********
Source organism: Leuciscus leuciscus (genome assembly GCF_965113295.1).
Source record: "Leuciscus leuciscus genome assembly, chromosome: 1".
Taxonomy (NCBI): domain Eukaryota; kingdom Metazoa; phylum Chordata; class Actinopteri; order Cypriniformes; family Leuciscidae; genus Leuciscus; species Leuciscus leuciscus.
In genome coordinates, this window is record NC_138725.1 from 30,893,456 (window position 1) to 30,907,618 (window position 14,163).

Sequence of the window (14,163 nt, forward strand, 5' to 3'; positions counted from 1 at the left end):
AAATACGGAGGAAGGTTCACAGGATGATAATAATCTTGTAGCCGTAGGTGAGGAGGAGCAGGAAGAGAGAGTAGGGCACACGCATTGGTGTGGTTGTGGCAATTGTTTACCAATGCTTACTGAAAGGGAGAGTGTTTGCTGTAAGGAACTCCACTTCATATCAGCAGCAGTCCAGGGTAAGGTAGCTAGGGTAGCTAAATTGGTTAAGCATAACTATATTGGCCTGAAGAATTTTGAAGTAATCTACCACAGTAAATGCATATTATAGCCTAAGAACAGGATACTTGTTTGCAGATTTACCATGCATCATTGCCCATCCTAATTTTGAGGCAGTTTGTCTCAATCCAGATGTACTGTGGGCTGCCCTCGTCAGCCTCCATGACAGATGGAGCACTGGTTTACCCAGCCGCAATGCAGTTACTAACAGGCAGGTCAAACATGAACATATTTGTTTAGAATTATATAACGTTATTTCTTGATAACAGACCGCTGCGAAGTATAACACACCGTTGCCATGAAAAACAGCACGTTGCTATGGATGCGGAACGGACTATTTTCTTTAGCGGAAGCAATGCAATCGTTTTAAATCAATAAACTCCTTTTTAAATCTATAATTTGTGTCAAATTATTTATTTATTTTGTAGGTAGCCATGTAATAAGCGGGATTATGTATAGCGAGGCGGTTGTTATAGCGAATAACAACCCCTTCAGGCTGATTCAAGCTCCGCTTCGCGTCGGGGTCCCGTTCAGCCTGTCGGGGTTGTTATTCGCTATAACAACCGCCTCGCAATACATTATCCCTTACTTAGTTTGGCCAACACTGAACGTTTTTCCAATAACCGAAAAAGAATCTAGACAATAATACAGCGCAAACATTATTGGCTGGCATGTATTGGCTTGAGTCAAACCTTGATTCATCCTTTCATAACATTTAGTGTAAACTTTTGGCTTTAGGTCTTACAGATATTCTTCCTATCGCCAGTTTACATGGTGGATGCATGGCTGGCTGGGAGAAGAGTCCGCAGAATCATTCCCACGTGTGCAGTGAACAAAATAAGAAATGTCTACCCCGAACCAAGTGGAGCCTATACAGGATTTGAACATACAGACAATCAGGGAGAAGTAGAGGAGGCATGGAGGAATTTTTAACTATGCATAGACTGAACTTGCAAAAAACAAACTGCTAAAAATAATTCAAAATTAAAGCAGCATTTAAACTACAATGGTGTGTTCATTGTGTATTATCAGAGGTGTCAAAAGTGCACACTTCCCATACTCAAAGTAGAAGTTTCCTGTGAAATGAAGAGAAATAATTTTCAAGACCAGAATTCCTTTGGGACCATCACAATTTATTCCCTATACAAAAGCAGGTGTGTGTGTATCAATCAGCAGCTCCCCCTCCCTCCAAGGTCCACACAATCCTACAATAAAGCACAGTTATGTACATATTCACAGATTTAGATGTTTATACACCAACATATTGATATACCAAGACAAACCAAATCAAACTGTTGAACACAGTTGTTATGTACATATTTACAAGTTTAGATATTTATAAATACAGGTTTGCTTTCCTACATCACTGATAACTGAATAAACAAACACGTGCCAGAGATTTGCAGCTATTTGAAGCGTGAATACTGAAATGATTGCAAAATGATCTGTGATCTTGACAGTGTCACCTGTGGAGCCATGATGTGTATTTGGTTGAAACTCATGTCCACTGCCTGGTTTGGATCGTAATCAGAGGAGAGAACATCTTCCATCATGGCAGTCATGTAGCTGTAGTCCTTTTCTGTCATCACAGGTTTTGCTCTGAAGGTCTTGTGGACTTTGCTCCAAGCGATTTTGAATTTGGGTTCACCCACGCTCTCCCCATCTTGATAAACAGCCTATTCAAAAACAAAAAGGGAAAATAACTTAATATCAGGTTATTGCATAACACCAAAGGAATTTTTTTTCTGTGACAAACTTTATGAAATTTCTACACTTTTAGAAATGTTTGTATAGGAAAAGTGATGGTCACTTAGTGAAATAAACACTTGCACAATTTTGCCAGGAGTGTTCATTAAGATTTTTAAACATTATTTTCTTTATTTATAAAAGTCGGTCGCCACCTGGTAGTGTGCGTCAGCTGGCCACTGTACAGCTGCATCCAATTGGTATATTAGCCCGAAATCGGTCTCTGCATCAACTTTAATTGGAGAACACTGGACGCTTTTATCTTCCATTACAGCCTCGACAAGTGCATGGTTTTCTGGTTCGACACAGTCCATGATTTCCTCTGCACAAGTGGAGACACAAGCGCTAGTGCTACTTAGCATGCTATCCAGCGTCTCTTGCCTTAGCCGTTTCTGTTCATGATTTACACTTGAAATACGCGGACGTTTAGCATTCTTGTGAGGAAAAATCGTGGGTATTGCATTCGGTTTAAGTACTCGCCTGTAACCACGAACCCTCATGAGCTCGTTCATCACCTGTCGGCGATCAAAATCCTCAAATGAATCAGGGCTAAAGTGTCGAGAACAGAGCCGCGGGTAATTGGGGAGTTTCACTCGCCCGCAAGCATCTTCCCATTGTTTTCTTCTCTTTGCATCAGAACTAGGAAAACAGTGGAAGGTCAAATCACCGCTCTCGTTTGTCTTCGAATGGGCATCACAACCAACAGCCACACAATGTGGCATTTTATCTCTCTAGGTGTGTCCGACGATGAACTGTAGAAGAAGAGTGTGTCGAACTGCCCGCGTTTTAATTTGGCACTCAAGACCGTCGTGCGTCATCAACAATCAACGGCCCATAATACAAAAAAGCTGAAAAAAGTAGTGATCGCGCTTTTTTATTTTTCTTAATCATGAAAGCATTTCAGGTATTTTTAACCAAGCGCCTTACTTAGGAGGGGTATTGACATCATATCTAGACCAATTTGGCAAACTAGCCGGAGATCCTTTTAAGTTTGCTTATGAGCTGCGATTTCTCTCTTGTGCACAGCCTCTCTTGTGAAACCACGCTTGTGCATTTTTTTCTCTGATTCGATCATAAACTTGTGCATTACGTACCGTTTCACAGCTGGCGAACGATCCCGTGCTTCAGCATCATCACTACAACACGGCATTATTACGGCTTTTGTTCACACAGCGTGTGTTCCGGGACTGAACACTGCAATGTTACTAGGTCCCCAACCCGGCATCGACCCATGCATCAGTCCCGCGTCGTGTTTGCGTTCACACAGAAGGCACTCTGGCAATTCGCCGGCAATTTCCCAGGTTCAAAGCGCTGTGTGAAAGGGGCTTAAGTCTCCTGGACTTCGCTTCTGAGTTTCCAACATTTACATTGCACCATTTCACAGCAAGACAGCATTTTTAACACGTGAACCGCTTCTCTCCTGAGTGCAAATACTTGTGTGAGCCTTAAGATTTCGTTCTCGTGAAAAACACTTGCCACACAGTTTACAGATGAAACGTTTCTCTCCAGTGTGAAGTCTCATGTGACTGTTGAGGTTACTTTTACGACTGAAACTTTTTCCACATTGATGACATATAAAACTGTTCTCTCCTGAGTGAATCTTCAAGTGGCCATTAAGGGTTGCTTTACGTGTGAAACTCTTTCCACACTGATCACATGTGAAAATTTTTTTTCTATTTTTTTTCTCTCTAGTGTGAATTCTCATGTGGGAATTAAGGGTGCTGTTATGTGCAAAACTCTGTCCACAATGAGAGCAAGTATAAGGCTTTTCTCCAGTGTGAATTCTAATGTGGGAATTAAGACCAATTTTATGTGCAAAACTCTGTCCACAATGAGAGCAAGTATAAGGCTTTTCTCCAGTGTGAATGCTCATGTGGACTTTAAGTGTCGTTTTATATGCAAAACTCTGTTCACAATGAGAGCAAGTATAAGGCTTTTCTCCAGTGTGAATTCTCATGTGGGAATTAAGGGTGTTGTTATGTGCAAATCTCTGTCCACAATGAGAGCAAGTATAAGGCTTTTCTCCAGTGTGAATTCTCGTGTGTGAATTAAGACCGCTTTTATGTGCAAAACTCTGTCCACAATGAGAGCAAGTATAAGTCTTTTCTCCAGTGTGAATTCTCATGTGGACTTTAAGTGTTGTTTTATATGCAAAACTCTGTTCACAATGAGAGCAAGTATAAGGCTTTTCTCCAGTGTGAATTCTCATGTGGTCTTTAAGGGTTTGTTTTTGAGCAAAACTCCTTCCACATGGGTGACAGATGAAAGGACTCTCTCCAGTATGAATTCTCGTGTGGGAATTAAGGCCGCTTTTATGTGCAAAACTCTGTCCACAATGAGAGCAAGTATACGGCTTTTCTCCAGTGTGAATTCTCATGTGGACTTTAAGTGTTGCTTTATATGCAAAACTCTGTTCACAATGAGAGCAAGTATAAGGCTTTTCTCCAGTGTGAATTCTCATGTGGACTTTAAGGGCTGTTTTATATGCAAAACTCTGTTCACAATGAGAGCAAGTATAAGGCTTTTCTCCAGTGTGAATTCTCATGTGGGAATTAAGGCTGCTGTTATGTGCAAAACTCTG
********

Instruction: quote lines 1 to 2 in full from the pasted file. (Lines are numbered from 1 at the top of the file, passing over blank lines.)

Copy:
Source organism: Leuciscus leuciscus (genome assembly GCF_965113295.1).
Source record: "Leuciscus leuciscus genome assembly, chromosome: 1".